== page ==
Stephen Morehouse Avery

From Wikipedia, the free encyclopedia
Jump to: navigation, search
Stephen Morehouse Avery
Born (1893-12-20)December 20, 1893
Webster Groves
St. Louis County, Missouri, USA
Died February 10, 1948(1948-02-10) (aged 54)
Los Angeles, California
Occupation Author
Years active 1930s-1948
Spouse(s) Marian Baldwin Avery
Children Phyllis Avery

Stephen Morehouse Avery (December 20, 1893 – February 10, 1948) was an American author who wrote numerous Hollywood screenplays. His daughter is the actress Phyllis Avery.

Avery was born to Charles M. and Jesse Avery in Webster Groves, a suburb of St. Louis, Missouri. The senior Avery was a cashier at an insurance company. Stephen Avery attended the University of Missouri at Columbia and was employed in Detroit, Michigan, before he began professional writing.[1]

Avery wrote for national publications until 1933, when he began to specialize in screenplays. His work included Wharf Angel (1934), Our Little Angel (1935),[1] One Rainy Afternoon with Ida Lupino and Francis Lederer (1936),[2] The Gorgeous Hussy for Joan Crawford,[3] I'll Take Romance (1937), Four Mothers (1941),[1] The Male Animal (1942), starring Henry Fonda and Olivia de Havilland and based on a James Thurber play.[4] and Deep Valley (1947), with Ida Lupino and Dane Clark, the story of a lonely woman living on a farm who is smitten by an escaped convict.[5]

Shortly before his death of a heart attack at his Los Angeles, California, apartment at the age of fifty-four, Avery penned the scripts for The Woman in White and Every Girl Should Be Married, a romantic comedy starring Cary Grant and Betsy Drake.[6] In 1935, he was nominated with Don Hartman for an Academy Award for writing The Gay Deception, a film unrelated to homosexuality and not to be confused with two other comedy films with similar titles, The Gay Deceiver (1926) and The Gay Deceivers (1969). In the story, Mirabel, portrayed by Frances Dee, wins a $5,000 lottery, a near fortune in 1935, and moves to New York City, where she meets Sandro, played by Francis Lederer, a bellboy who is really a prince. The film was directed by William Wyler.[7]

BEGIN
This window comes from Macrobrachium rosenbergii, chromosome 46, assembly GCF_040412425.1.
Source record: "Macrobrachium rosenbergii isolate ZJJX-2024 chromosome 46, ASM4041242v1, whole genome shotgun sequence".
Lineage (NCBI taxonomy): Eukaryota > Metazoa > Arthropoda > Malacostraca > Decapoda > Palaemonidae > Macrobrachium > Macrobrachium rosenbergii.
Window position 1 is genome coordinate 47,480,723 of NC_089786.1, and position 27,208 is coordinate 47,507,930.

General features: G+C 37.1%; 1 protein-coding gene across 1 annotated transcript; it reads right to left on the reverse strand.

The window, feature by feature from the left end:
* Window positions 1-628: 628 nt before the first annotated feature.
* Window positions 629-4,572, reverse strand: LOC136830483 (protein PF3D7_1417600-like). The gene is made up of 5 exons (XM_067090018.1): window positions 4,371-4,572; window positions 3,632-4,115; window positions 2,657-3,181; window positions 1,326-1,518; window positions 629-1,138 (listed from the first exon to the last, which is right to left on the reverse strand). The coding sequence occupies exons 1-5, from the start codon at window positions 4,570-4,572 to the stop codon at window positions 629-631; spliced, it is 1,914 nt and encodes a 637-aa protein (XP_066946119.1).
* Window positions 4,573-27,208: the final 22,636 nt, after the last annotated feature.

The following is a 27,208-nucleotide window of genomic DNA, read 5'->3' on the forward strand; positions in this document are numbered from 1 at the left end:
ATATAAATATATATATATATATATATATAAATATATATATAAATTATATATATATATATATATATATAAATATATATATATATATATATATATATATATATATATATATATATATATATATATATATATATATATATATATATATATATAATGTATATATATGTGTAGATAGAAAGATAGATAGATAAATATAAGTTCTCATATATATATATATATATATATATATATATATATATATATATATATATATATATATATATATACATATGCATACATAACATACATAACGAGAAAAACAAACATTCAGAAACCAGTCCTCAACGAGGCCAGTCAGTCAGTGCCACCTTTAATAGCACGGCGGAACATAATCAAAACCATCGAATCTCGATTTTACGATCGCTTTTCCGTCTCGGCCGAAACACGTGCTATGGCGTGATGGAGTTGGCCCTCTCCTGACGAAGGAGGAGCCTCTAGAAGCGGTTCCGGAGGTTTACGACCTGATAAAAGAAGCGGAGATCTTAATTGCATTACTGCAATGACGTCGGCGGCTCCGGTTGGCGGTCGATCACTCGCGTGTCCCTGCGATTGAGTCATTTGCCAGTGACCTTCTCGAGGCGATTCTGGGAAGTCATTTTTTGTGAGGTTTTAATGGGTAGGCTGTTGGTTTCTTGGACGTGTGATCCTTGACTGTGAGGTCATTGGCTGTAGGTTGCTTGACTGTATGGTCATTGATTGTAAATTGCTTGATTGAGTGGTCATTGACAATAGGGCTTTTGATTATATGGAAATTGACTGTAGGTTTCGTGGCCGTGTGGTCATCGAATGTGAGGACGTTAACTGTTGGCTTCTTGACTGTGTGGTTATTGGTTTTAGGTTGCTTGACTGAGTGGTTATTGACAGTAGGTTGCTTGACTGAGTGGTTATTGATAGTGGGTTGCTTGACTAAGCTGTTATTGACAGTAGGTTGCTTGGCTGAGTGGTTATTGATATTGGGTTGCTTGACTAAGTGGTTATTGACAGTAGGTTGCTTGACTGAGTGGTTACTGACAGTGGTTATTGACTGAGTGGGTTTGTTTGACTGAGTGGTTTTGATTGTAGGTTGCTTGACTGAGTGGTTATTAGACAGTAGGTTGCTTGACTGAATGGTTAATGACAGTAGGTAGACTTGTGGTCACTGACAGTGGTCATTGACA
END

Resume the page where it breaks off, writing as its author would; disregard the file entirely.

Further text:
Avery was survived by his wife, the former Marian Baldwin, and his only child, Phyllis Avery (born 1924),[1] who launched her acting career in 1951. Among other stars, Phyllis Avery was cast opposite Charlton Heston, George Gobel, Richard Egan, Chuck Connors, Lew Ayres, and Ray Milland.

References[edit]

  1. ^ a b c d "Biography for Stephen Morehouse Avery". imdb.com. Retrieved February 1, 2010. 
  2. ^ "Stephen Morehouse Avery". timeout.com. Retrieved February 1, 2010. 
  3. ^ "The Gorgeous Hussy". dia.library.upenn.edu. Retrieved February 2, 2010. 
  4. ^ "The Male Animal". answers.com. Retrieved February 1, 2010. 
  5. ^ "Deep Valley". tom.com. Retrieved February 11, 2010. 
  6. ^ "Stephen Morehouse Avery". film.com. Retrieved February 1, 2010. 
  7. ^ "Stephen Morehouse Avery". theoscarsite.com. Retrieved February 1, 2010.